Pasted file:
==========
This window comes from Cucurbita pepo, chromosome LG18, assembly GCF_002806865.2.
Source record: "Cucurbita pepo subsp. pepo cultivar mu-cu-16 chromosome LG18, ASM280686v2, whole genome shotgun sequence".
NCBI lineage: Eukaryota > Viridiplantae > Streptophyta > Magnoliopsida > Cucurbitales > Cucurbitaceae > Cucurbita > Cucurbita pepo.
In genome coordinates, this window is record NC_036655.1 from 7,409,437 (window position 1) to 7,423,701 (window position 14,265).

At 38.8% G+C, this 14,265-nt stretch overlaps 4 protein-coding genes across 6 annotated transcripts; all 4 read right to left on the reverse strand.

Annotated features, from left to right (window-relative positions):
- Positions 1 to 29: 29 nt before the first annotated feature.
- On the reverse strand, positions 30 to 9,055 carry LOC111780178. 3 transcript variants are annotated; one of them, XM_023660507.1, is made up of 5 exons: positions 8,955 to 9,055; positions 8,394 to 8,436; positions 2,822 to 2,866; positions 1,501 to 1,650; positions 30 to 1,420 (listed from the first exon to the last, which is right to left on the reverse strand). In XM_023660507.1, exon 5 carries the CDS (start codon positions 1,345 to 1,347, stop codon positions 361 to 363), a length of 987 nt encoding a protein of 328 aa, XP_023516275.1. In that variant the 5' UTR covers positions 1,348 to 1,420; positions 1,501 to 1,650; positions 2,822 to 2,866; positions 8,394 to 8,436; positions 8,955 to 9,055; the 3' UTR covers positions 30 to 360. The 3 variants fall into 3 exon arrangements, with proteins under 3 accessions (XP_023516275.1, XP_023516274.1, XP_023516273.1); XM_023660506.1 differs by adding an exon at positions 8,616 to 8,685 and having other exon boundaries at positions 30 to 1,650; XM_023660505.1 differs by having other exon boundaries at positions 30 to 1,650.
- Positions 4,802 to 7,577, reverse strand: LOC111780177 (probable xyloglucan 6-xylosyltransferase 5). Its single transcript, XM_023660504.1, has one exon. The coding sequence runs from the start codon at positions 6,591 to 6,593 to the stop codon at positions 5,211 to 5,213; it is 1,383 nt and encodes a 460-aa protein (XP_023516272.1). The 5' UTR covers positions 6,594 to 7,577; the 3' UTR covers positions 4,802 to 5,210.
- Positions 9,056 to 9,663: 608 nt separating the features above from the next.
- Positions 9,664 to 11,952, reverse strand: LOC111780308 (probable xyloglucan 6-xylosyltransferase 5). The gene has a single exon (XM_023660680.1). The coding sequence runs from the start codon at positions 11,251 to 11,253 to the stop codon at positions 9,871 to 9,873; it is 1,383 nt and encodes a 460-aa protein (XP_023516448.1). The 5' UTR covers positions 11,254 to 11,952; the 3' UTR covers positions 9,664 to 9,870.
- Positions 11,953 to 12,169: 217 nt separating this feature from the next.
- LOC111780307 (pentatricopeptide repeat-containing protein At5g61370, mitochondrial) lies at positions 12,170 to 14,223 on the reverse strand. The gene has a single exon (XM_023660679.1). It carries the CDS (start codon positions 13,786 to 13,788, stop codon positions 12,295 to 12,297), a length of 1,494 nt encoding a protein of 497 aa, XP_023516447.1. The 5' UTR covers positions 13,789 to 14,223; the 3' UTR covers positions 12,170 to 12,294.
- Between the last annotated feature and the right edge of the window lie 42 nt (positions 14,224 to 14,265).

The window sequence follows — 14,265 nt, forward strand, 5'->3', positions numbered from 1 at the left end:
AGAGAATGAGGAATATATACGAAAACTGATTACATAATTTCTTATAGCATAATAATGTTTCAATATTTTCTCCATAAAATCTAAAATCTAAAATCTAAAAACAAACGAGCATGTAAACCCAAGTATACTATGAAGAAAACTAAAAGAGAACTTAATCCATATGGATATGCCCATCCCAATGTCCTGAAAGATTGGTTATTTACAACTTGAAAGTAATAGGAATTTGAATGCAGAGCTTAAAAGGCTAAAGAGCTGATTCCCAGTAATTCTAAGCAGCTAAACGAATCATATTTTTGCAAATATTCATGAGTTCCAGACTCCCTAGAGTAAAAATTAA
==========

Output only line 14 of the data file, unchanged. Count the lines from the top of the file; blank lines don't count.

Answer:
- Between the last annotated feature and the right edge of the window lie 42 nt (positions 14,224 to 14,265).